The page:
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Monday, 29 February 2016

Discover & explore: Dreams

Here is the reflection from our latest Discover & explore service. The next service in the series is on Monday 7th March at 1.10pm, when the theme will be Joy. All are welcome.


Last year Louisa Johnson became, at 17, the youngest X Factor winner. She said, ‘My dream has come true!’ and ‘This has always been my dream.’ Everyone who enters X Factor is following their dream but only one contestant can actually win the competition; so what happens to the dreams of those who lose?

In a piece in ‘The Guardian’ Heather Long questions whether doing what we love in life and our careers is actually a fallacy. She writes: ‘Many 20 and 30-somethings (if not those older and younger than that) grew up hearing the advice that all you need to do in life is "find your passion". The implication is that if you "do what you love" (in shorthand: DWYL), success – and presumably happiness and money – would follow.

People like Apple's Steve Jobs and Facebook's Mark Zuckerberg were held up as examples (if not gurus) of this "DWYL" trend, alongside people who quit investment banking jobs to become cheese farmers, plumbers or yoga entrepreneurs.

But writer and art history scholar Miya Tokumitsu argues that this romanticized notion of the working world is a dangerous fallacy. It's the modern-day equivalent of the emperor's new clothes myth …

Tokumitsu writes:

‘DWYL is a secret handshake of the privileged and a worldview that disguises its elitism as noble self-betterment. According to this way of thinking, labor is not something one does for compensation but is an act of love. If profit doesn't happen to follow, presumably it is because the worker's passion and determination were insufficient. Its real achievement is making workers believe their labor serves the self and not the marketplace.’

The ‘silent evidence’ is, as Dan Perez has written, that ‘for every J.K. Rowling there’s a few thousand equally talented (and dead broke) writers whose books will never be published. For every Steven Spielberg, there’s a few thousand equally talented filmmakers living in the basements of their parents' home who will never get a shot at Hollywood. For every Jerry Seinfeld, there’s a few thousand equally talented comedians sharing one bathroom apartments with two roommates in New York’s East Village and other cities around the country.’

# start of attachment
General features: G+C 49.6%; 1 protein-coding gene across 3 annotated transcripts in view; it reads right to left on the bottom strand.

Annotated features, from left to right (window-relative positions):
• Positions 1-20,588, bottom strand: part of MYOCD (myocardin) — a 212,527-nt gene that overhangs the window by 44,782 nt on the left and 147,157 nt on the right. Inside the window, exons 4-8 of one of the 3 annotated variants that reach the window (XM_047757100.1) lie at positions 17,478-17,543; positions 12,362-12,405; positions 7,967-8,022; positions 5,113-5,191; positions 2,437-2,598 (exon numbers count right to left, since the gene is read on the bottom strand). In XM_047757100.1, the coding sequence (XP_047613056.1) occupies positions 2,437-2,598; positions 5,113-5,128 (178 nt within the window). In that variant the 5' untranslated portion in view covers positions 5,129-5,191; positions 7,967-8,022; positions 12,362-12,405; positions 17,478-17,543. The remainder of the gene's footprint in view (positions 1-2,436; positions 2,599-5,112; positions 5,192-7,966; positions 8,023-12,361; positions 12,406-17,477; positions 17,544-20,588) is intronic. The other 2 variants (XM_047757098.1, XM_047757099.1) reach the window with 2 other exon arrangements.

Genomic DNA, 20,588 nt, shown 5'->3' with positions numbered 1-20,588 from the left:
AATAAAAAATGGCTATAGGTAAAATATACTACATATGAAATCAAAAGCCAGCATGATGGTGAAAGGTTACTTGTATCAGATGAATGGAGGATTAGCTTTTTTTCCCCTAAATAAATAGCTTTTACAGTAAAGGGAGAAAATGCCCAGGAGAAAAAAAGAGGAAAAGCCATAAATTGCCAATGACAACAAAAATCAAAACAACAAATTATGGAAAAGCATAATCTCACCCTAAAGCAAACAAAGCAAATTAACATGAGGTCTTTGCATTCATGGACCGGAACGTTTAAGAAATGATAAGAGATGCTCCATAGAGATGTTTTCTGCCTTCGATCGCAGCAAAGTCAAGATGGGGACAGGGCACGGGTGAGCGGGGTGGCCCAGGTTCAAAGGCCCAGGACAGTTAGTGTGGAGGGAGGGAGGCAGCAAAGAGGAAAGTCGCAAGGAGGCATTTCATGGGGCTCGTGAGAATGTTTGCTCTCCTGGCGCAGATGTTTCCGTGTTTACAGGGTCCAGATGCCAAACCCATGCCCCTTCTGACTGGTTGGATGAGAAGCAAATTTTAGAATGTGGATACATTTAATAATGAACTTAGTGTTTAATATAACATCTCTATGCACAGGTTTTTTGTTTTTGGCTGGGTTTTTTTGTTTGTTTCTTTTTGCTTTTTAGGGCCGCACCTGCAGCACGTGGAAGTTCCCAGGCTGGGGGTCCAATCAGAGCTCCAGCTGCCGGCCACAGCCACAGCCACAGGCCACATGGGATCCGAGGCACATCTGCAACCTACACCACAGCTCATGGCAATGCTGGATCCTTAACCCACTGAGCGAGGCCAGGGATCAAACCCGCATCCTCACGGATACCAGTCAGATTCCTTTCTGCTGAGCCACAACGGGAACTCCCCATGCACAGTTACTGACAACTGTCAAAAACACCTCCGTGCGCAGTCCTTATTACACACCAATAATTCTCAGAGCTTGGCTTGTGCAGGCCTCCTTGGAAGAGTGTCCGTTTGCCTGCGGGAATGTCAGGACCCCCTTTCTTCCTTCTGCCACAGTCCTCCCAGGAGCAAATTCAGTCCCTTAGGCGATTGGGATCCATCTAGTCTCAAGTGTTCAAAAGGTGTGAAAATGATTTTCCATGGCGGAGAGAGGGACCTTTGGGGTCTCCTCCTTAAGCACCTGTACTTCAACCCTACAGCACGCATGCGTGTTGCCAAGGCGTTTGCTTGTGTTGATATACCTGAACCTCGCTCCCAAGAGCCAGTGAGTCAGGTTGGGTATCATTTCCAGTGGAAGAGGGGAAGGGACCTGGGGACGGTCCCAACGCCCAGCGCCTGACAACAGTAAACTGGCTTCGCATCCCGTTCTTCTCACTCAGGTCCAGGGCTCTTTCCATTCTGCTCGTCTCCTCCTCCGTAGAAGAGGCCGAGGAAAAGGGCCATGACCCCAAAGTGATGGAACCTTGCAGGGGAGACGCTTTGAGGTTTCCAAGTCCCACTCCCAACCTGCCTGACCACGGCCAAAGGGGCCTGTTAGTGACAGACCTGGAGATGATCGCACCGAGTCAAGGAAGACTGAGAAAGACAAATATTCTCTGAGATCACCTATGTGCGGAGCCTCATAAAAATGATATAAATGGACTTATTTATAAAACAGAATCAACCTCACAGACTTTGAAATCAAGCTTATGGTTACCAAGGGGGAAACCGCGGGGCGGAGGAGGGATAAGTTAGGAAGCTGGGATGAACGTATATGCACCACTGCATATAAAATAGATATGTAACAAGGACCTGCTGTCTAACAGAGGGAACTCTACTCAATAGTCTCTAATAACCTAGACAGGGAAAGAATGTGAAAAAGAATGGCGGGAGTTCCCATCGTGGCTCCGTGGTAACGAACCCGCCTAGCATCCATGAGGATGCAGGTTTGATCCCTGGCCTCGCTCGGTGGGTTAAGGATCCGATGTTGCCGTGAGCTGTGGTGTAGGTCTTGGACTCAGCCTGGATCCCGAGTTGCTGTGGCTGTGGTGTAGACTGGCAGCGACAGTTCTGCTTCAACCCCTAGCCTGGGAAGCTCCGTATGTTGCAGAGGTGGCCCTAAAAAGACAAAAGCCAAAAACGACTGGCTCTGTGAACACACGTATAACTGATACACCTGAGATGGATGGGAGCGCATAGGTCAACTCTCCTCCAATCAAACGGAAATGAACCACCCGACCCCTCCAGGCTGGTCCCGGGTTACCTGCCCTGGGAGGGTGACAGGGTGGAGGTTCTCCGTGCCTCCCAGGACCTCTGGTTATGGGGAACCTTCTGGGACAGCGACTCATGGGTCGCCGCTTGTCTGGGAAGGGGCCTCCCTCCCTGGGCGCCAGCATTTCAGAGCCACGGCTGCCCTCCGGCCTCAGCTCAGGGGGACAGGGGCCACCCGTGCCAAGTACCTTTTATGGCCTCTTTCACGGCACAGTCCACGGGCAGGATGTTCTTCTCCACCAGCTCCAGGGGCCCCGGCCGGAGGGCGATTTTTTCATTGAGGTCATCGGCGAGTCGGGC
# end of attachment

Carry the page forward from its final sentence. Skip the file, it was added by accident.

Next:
One of the many issues with the idea of following our dreams is that so often the dream we are following is selfish; a dream about personal achievement and no more. When Dr Martin Luther King Jr spoke the words, “I have a dream” in 1963 he was not talking primarily about something for himself, instead his was a dream about others and the future of society:

“I have a dream that one day on the red hills of Georgia, the sons of former slaves and the sons of former slave owners will be able to sit down together at the table of brotherhood.

I have a dream that one day even the state of Mississippi, a state sweltering with the heat of injustice, sweltering with the heat of oppression, will be transformed into an oasis of freedom and justice.

I have a dream that my four little children will one day live in a nation where they will not be judged by the color of their skin but by the content of their character.”

His was a dream rooted in scripture: ‘I have a dream that one day every valley shall be exalted, and every hill and mountain shall be made low, the rough places will be made plain, and the crooked places will be made straight; "and the glory of the Lord shall be revealed and all flesh shall see it together."’

Being rooted in scripture it was inspired by and mirrored Jesus’ teachings about the kingdom of God and the vision of that kingdom which St John recorded in his Revelation:

“See, the home of God is among mortals.
He will dwell with them;
they will be his peoples,
and God himself will be with them;
he will wipe every tear from their eyes.
Death will be no more;
mourning and crying and pain will be no more,
for the first things have passed away.”

And the one who was seated on the throne said, “See, I am making all things new.”

As a result Martin Luther King’s dream was able to withstand setbacks and struggle and counteract the ‘silent evidence’ that we considered earlier: ‘With this faith, we will be able to hew out of the mountain of despair a stone of hope. With this faith, we will be able to transform the jangling discords of our nation into a beautiful symphony of brotherhood. With this faith, we will be able to work together, to pray together, to struggle together, to go to jail together, to stand up for freedom together, knowing that we will be free one day.’

Like him may we dream the dream of the coming kingdom of God and pray: ‘The Kingdom of God is justice and peace and joy in the Holy Spirit. Come, Lord, and open in us the gates of your kingdom.’


Gerald Finzi - Nightingales.

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